Scientists link a solar storm with observations by Assyrian Astronomers

Around the year 660 BC, astronomers from the Assyrian Empire saw the sky turn ominously red.

Observations by Assyrian Astronomers.
Observations by Assyrian Astronomers.

They wrote their observations in cuneiform writing on clay tablets. Now Japanese astronomers have linked the observations on these ancient documents to a solar storm.

In the Assyrian Empire, which existed between 2000 BC and 609 BC in what we now call the Middle East, astronomers were already observing the universe. 

Often those astronomers were trained people who, by order of the king, made astrological predictions by means of heavenly signs. They wrote their observations in cuneiform writing on clay tablets. Some of these clay tablets have been preserved.

A team of Japanese astronomers, led by Hisashi Hayakawa from Osaka University, has now studied clay tablets from the seventh century BC. Among the 389 astrological accounts that the researchers looked at, there were three interesting clay tablets that they called R1, R2 and R3.

The red glow

R1, R2 and R3, which were made between 679 and 655 BC, contain special observations of astronomers from the Assyrian Empire. Translated from cuneiform script to contemporary language, these clay tablets contain descriptions of 'red glow', 'red cloud' and 'red sky', which may indicate a former solar storm.

In an earlier study, by dating the radioactive decay of the carbon-14 isotope in tree rings, evidence had already been provided for a massive solar storm that took place around 660 B.C. With the newly researched descriptions on clay tablets, the Japanese team claims that there was indeed a huge solar storm at that time.

Also in case of volcanic eruptions

Professor John Steele of Brown University in Providence, USA, specialising in Babylonian astronomy, finds the Japanese researchers' conclusion plausible. Especially the descriptions of 'red glow' are convincing, he says. This terminology is relatively common, even in later descriptions.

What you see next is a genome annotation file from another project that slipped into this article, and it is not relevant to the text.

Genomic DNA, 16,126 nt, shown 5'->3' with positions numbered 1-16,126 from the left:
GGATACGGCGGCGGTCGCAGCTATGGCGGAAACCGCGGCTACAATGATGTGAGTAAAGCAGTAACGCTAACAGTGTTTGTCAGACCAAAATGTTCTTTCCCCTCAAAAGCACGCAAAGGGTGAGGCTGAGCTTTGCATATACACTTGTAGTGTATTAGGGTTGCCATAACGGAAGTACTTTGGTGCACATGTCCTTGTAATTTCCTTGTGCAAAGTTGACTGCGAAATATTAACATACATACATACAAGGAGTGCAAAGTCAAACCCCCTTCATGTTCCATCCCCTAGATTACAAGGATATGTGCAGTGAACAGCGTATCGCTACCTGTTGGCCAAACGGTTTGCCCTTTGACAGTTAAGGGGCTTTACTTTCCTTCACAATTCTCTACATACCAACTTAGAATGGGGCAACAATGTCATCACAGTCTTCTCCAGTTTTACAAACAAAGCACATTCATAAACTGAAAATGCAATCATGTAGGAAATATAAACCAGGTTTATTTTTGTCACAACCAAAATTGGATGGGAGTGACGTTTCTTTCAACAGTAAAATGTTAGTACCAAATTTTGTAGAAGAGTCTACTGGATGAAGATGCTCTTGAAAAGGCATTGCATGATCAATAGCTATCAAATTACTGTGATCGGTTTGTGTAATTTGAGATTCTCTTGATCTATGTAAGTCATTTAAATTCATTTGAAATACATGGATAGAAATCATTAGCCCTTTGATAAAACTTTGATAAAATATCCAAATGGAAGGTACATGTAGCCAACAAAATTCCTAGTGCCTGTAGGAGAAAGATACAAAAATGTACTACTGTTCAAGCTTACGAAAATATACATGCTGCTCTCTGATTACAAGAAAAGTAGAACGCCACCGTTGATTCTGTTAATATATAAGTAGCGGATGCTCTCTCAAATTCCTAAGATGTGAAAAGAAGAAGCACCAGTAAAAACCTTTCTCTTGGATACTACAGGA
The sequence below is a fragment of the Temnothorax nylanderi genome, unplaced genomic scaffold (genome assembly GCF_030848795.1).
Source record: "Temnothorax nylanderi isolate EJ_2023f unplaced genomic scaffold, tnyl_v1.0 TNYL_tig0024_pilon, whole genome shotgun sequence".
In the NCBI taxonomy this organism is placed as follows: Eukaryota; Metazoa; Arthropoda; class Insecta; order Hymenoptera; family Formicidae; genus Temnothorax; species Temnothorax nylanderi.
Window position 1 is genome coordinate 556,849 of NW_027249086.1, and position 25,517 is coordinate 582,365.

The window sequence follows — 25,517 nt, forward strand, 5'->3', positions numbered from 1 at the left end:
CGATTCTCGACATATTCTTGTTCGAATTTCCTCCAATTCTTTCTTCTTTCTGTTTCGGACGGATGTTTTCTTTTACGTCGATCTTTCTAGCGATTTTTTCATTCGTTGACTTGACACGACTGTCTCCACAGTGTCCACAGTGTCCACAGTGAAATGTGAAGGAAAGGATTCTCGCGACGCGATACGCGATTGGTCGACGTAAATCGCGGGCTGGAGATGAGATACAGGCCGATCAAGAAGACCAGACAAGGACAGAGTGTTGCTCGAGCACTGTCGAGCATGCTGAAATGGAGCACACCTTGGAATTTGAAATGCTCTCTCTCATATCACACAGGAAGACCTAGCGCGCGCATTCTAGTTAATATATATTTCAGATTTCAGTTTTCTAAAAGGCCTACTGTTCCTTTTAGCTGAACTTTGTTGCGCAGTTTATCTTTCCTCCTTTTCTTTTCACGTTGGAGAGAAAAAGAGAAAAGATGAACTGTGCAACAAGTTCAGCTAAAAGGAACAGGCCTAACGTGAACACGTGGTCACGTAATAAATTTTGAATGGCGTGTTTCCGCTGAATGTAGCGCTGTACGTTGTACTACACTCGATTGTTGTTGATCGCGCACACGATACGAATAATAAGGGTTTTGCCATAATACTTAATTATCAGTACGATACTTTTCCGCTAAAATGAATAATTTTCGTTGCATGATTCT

Professor of astrophysics Christoph Keller of Leiden University also finds the descriptions of a red sky from that period interesting. This is even more so because it is clear, based on the earlier carbon-14 research, that something important happened at the same time. 

Yet, unlike Steele, Keller is also skeptical about the attribution of the descriptions to a solar storm. During volcanic eruptions, the sky can also turn red,' he says.

Visible from the Middle East

Solar storms are explosive events on the surface of the sun, in which the sun hurls enormous amounts of radiation and charged particles into the universe with solar flares and plasma clouds. 

Sometimes these events are so intense that they can be observed from Earth. If the Japanese researchers are right, this was also the case with the solar storm around 660 BC, which made the sky turn red.

In the present time, solar storms can only be seen from the poles; a good example of this is the aurora. But around 660 BC the situation was different. 

The current Middle East was closer to the northern geomagnetic pole than it is now. As a result, the solar storms may have been visible from this area.

What would happen if a solar storm hit Earth?
What would happen if a solar storm hit Earth?

Why Solar flares are dangerous?

With the increasing dependence of our society on electronics and technology, the problems of solar storms are becoming increasingly obvious.

In 1859 there was an enormous solar storm, also known as the Carrington Event, leading to significant problems affecting telegraphy, which at the time was the way to send messages over long distances.

A solar storm of the same intensity that reaches the earth would disrupt our present society even more with widespread electrical interference and power failure. 

With the mapping of solar storms that took place in the past, we can hopefully predict in the future when we will have to deal with them and protect our vulnerable electronic equipment from them in time.